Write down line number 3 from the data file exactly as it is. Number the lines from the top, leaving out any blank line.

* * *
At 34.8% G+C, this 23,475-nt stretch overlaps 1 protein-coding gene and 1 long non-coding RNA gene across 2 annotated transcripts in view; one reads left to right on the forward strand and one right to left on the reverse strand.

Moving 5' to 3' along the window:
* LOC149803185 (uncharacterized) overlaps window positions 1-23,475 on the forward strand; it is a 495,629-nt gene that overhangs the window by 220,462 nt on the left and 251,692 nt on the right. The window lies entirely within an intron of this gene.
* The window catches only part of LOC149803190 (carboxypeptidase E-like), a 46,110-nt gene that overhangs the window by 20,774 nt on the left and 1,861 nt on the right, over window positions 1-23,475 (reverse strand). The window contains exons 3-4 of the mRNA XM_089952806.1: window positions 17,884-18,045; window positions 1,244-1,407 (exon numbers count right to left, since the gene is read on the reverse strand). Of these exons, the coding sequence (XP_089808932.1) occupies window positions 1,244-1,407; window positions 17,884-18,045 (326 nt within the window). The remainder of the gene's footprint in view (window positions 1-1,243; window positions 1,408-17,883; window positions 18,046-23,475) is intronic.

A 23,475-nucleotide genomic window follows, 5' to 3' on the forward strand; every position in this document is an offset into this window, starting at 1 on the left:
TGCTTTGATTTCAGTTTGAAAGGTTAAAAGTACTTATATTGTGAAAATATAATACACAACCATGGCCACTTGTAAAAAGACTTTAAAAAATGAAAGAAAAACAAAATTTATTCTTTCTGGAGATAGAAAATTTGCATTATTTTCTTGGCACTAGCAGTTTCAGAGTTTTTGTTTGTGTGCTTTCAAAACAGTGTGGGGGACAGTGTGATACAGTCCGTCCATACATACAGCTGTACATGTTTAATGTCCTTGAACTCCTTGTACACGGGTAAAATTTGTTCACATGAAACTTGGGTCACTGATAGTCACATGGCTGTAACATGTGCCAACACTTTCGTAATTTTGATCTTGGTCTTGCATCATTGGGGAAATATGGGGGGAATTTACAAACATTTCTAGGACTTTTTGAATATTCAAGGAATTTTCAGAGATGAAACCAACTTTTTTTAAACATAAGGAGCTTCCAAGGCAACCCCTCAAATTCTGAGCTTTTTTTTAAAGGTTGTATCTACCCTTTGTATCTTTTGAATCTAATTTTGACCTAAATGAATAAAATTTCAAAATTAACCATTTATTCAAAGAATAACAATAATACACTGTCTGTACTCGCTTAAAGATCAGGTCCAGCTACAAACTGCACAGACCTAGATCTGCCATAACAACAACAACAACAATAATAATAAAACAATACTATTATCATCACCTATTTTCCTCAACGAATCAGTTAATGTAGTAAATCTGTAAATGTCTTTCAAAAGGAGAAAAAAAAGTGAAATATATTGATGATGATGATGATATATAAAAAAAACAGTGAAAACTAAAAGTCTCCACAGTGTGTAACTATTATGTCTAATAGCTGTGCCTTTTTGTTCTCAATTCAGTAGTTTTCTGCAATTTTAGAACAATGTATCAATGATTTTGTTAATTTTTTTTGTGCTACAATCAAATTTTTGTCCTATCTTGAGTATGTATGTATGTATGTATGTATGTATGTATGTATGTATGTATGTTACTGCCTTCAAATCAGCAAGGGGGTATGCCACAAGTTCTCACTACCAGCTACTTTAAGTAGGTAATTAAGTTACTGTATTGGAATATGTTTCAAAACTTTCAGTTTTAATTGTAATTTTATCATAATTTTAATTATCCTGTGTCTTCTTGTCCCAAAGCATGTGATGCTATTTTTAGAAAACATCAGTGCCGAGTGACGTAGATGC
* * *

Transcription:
* LOC149803185 (uncharacterized) overlaps window positions 1-23,475 on the forward strand; it is a 495,629-nt gene that overhangs the window by 220,462 nt on the left and 251,692 nt on the right. The window lies entirely within an intron of this gene.